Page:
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I have to pass string of numbers ( like 234567, 678956, 345678) to a stored procedure, the SP will split that string by comma delimiter and take each value ( eg: 234567) and do a look up in another table and get the corresponding value from another column and build a string.

For instance if have a table, TableA with 3 columns Column1, Column2, and Column3 with data as follows:

1 123456 XYZ 
2 345678 ABC 

I would pass a string of numbers to a stored procedure, for instance '123456', '345678'. It would then split this sting of numbers and take the first number - 123456 and do a look up in TableA and get the matching value from Column3 - i.e. 'XYZ'.

I need to loop through the table with split string of numbers ('12345', '345678') and return the concatenated string - like "XYZ ABC"

I am trying to do it in Oracle 11g.

Any suggestions would be helpful.

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marked as duplicate by ThiefMaster May 31 '13 at 8:00

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Can you provide more details, or some pseudo-code and/or existing table structures. –  OldProgrammer May 29 '13 at 17:02
    
nice title. what have you tried btw? –  tbone May 29 '13 at 17:05
    
If you Google oracle split function you'll get plenty of hits where folks have implemented their own split(). –  Ed Gibbs May 29 '13 at 17:21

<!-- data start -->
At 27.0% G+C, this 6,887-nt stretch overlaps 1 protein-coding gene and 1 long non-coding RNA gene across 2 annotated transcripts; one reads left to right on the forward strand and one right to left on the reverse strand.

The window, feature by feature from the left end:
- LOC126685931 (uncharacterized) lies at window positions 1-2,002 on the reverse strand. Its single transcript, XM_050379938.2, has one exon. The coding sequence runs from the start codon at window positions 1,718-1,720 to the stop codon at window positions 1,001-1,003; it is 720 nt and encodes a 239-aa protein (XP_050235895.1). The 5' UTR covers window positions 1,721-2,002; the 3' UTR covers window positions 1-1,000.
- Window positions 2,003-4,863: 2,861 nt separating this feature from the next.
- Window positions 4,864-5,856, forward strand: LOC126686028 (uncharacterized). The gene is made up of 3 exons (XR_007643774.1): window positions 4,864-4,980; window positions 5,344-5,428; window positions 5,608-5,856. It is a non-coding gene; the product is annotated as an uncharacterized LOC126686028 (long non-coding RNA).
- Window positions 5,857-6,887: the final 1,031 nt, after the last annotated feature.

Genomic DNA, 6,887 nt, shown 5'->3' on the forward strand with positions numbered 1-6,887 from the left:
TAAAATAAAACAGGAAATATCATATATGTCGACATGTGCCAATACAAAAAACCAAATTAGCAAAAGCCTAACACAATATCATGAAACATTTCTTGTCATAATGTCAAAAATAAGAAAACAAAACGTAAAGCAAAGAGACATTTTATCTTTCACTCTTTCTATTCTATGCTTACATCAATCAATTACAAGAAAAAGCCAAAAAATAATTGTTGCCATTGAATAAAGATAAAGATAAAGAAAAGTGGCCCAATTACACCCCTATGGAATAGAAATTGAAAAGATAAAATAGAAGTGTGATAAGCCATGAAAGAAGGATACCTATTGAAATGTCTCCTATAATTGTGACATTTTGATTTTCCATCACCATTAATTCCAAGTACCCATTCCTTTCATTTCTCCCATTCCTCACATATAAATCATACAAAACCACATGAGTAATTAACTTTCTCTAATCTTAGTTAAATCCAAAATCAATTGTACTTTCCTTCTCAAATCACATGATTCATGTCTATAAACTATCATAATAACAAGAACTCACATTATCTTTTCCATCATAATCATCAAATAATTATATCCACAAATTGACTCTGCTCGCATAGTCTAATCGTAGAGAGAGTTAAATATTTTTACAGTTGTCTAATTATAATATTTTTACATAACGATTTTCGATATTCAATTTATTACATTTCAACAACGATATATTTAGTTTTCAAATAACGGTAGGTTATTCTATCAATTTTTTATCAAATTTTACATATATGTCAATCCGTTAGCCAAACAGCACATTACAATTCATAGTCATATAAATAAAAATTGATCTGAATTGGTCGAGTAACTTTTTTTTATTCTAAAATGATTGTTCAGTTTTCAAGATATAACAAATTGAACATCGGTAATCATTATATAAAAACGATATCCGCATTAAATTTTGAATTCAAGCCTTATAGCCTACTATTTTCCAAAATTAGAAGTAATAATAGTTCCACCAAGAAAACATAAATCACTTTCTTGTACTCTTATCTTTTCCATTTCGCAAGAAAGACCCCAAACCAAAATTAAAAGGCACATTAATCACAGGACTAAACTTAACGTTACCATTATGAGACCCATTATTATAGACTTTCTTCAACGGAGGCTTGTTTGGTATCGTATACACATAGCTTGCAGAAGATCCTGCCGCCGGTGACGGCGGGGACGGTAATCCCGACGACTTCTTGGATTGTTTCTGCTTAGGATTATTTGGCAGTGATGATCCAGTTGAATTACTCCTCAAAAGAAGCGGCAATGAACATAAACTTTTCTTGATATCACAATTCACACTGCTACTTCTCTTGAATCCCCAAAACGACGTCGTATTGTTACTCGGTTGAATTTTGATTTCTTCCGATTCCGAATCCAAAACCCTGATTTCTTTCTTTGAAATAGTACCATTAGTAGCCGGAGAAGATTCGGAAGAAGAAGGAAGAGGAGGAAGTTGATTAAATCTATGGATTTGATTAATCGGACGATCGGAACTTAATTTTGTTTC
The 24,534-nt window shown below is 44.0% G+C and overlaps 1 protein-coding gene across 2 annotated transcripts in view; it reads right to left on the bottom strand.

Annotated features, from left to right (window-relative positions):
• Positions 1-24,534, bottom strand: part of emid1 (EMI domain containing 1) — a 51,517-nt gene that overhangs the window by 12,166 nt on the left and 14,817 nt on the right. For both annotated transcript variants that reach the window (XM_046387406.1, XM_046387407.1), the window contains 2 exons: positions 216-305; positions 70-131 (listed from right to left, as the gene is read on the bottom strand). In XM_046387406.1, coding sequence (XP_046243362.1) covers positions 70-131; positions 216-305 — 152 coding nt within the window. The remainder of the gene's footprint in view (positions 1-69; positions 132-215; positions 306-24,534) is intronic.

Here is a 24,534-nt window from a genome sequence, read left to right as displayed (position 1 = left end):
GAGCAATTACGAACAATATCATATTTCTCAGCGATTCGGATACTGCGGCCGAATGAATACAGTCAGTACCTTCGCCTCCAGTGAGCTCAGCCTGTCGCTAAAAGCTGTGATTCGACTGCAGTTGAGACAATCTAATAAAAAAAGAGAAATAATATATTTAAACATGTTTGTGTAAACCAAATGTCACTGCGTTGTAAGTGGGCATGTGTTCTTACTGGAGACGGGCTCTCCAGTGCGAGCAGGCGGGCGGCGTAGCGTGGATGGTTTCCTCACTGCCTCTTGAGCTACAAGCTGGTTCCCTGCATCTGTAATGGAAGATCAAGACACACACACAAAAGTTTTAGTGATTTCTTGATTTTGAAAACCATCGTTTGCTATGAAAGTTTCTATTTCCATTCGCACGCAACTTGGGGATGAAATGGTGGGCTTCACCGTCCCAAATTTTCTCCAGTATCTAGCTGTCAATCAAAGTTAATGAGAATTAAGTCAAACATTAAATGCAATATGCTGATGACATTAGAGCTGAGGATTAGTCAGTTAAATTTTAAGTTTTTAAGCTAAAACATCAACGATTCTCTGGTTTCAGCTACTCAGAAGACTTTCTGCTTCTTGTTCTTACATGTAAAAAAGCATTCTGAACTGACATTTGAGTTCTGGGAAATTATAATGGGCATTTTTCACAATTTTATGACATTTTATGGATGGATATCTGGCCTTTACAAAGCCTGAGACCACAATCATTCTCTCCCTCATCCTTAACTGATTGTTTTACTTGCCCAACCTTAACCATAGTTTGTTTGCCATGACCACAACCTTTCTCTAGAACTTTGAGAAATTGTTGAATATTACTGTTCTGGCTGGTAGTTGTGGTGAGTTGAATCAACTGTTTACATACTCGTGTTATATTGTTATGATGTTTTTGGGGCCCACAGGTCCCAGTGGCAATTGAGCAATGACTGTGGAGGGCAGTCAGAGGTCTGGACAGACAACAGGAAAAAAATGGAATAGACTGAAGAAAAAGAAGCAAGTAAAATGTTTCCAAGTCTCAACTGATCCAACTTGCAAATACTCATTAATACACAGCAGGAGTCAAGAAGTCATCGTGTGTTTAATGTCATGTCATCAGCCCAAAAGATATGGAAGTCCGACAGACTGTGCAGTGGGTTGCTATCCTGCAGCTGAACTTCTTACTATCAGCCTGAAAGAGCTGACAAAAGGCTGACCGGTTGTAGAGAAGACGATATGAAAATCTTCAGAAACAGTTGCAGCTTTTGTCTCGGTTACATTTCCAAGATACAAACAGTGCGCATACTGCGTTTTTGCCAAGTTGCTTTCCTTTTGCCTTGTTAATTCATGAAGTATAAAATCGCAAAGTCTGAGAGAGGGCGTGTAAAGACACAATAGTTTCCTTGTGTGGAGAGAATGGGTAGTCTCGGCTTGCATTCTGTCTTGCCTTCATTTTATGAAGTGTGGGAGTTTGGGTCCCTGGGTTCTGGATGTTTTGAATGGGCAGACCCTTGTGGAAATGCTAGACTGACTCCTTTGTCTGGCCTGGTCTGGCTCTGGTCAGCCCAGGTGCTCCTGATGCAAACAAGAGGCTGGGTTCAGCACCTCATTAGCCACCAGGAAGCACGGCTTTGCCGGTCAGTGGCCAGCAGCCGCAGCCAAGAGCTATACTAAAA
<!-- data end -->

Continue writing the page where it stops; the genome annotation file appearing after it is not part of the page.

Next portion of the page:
1 Answer 1

up vote 0 down vote accepted

It's almost always more efficient to do everything in a single statement if at all possible, i.e. don't use a function if you can avoid it.

There is a little trick you can use to solve this using REGEXP_SUBSTR() to turn your string into something usable.

with the_string as ( 
  select '''123456'', ''345678''' as str
    from dual
         )
 , the_values as (
 select regexp_substr( regexp_replace(str, '[^[:digit:],]')
                     , '[^,]+', 1, level ) as val
   from the_string
connect by regexp_substr( regexp_replace(str, '[^[:digit:],]')
                        , '[^,]+', 1, level ) is not null
        )
 select the_values.val, t1.c
   from t1
   join the_values 
     on t1.b = the_values.val

This works be removing everything but the digits you require and something to split them on, the comma. You then split it on the comma and use a hierarchical query to turn this into a column, which you can then use to join.

Here's a SQL Fiddle as a demonstration.

Please note that this is highly inefficient when used on large datasets. It would probably be better if you passed variables normally to your function...

share|improve this answer
    
Thanks for the quick reply. It did work, but as you suggested I would go with a function. –  user2379643 May 29 '13 at 20:37
    
I suggested you to not use a function @user2379643 :-); it'll be quicker if you don't. I suggested that you don't pass concatenated strings if you can avoid it –  Ben May 29 '13 at 20:38
    
I have to pass string of numbers so, I don't have a choice, do I? –  user2379643 May 31 '13 at 0:27
    
If you don't know the number of numbers you're passing then you may have no choice, I'd do everything possible to not do this though @user2379643. You can simply put this query in a function though... –  Ben May 31 '13 at 7:44

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